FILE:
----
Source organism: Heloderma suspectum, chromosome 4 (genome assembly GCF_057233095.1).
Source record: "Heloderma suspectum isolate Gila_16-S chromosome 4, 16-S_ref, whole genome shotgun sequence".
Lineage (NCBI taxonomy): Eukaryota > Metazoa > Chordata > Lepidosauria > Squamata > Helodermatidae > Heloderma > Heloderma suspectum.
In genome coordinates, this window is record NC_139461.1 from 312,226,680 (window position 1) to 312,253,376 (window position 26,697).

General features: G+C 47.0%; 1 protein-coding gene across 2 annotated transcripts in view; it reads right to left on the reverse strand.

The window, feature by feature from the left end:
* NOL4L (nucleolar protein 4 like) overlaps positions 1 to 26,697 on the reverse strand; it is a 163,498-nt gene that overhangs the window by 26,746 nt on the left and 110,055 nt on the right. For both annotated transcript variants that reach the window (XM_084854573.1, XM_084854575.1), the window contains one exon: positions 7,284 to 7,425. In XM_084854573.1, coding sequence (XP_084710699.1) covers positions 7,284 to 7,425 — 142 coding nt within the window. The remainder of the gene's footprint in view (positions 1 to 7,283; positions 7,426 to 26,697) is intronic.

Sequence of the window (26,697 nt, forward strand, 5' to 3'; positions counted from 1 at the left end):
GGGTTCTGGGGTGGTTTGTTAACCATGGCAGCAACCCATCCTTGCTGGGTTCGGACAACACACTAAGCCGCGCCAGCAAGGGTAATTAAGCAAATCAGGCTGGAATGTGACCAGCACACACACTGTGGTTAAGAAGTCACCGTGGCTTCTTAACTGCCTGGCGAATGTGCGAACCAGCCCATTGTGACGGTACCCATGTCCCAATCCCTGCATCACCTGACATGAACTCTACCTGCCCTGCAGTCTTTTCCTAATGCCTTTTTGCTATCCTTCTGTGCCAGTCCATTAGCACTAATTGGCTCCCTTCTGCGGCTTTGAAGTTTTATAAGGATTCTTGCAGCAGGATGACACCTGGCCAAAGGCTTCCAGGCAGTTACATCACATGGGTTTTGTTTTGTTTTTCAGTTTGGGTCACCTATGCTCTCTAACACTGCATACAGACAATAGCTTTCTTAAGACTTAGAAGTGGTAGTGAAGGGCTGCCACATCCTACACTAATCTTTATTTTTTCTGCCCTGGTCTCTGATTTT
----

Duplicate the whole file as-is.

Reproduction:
Source organism: Heloderma suspectum, chromosome 4 (genome assembly GCF_057233095.1).
Source record: "Heloderma suspectum isolate Gila_16-S chromosome 4, 16-S_ref, whole genome shotgun sequence".
Lineage (NCBI taxonomy): Eukaryota > Metazoa > Chordata > Lepidosauria > Squamata > Helodermatidae > Heloderma > Heloderma suspectum.
In genome coordinates, this window is record NC_139461.1 from 312,226,680 (window position 1) to 312,253,376 (window position 26,697).

General features: G+C 47.0%; 1 protein-coding gene across 2 annotated transcripts in view; it reads right to left on the reverse strand.

The window, feature by feature from the left end:
* NOL4L (nucleolar protein 4 like) overlaps positions 1 to 26,697 on the reverse strand; it is a 163,498-nt gene that overhangs the window by 26,746 nt on the left and 110,055 nt on the right. For both annotated transcript variants that reach the window (XM_084854573.1, XM_084854575.1), the window contains one exon: positions 7,284 to 7,425. In XM_084854573.1, coding sequence (XP_084710699.1) covers positions 7,284 to 7,425 — 142 coding nt within the window. The remainder of the gene's footprint in view (positions 1 to 7,283; positions 7,426 to 26,697) is intronic.

Sequence of the window (26,697 nt, forward strand, 5' to 3'; positions counted from 1 at the left end):
GGGTTCTGGGGTGGTTTGTTAACCATGGCAGCAACCCATCCTTGCTGGGTTCGGACAACACACTAAGCCGCGCCAGCAAGGGTAATTAAGCAAATCAGGCTGGAATGTGACCAGCACACACACTGTGGTTAAGAAGTCACCGTGGCTTCTTAACTGCCTGGCGAATGTGCGAACCAGCCCATTGTGACGGTACCCATGTCCCAATCCCTGCATCACCTGACATGAACTCTACCTGCCCTGCAGTCTTTTCCTAATGCCTTTTTGCTATCCTTCTGTGCCAGTCCATTAGCACTAATTGGCTCCCTTCTGCGGCTTTGAAGTTTTATAAGGATTCTTGCAGCAGGATGACACCTGGCCAAAGGCTTCCAGGCAGTTACATCACATGGGTTTTGTTTTGTTTTTCAGTTTGGGTCACCTATGCTCTCTAACACTGCATACAGACAATAGCTTTCTTAAGACTTAGAAGTGGTAGTGAAGGGCTGCCACATCCTACACTAATCTTTATTTTTTCTGCCCTGGTCTCTGATTTT